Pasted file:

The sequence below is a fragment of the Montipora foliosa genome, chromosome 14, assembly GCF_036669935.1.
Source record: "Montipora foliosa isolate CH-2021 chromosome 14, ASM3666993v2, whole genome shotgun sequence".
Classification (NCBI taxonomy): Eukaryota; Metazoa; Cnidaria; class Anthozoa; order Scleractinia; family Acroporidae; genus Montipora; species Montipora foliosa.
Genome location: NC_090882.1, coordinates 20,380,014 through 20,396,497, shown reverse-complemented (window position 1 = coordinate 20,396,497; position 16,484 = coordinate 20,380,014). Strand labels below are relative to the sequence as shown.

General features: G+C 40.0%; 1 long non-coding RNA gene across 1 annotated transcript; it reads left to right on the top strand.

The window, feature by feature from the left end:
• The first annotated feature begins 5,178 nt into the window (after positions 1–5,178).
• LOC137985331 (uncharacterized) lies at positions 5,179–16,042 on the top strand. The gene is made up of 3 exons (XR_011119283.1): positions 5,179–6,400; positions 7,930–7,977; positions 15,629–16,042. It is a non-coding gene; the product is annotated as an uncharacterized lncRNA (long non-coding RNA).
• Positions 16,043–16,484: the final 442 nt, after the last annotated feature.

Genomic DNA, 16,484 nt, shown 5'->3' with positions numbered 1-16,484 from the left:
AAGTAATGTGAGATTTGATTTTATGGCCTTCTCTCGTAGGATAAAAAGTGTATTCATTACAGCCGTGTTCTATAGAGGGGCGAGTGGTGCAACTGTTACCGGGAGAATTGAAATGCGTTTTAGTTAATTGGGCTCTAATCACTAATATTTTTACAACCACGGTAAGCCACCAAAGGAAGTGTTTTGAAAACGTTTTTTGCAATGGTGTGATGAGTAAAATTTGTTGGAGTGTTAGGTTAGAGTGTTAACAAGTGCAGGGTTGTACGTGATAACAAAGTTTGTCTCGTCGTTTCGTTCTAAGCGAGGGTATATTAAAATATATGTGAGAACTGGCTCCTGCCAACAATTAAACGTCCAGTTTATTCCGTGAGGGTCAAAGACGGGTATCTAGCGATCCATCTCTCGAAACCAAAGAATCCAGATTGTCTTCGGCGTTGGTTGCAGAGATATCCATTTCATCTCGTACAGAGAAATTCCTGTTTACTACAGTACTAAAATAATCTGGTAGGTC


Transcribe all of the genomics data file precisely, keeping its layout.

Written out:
The sequence below is a fragment of the Montipora foliosa genome, chromosome 14, assembly GCF_036669935.1.
Source record: "Montipora foliosa isolate CH-2021 chromosome 14, ASM3666993v2, whole genome shotgun sequence".
Classification (NCBI taxonomy): Eukaryota; Metazoa; Cnidaria; class Anthozoa; order Scleractinia; family Acroporidae; genus Montipora; species Montipora foliosa.
Genome location: NC_090882.1, coordinates 20,380,014 through 20,396,497, shown reverse-complemented (window position 1 = coordinate 20,396,497; position 16,484 = coordinate 20,380,014). Strand labels below are relative to the sequence as shown.

General features: G+C 40.0%; 1 long non-coding RNA gene across 1 annotated transcript; it reads left to right on the top strand.

The window, feature by feature from the left end:
• The first annotated feature begins 5,178 nt into the window (after positions 1–5,178).
• LOC137985331 (uncharacterized) lies at positions 5,179–16,042 on the top strand. The gene is made up of 3 exons (XR_011119283.1): positions 5,179–6,400; positions 7,930–7,977; positions 15,629–16,042. It is a non-coding gene; the product is annotated as an uncharacterized lncRNA (long non-coding RNA).
• Positions 16,043–16,484: the final 442 nt, after the last annotated feature.

Genomic DNA, 16,484 nt, shown 5'->3' with positions numbered 1-16,484 from the left:
AAGTAATGTGAGATTTGATTTTATGGCCTTCTCTCGTAGGATAAAAAGTGTATTCATTACAGCCGTGTTCTATAGAGGGGCGAGTGGTGCAACTGTTACCGGGAGAATTGAAATGCGTTTTAGTTAATTGGGCTCTAATCACTAATATTTTTACAACCACGGTAAGCCACCAAAGGAAGTGTTTTGAAAACGTTTTTTGCAATGGTGTGATGAGTAAAATTTGTTGGAGTGTTAGGTTAGAGTGTTAACAAGTGCAGGGTTGTACGTGATAACAAAGTTTGTCTCGTCGTTTCGTTCTAAGCGAGGGTATATTAAAATATATGTGAGAACTGGCTCCTGCCAACAATTAAACGTCCAGTTTATTCCGTGAGGGTCAAAGACGGGTATCTAGCGATCCATCTCTCGAAACCAAAGAATCCAGATTGTCTTCGGCGTTGGTTGCAGAGATATCCATTTCATCTCGTACAGAGAAATTCCTGTTTACTACAGTACTAAAATAATCTGGTAGGTC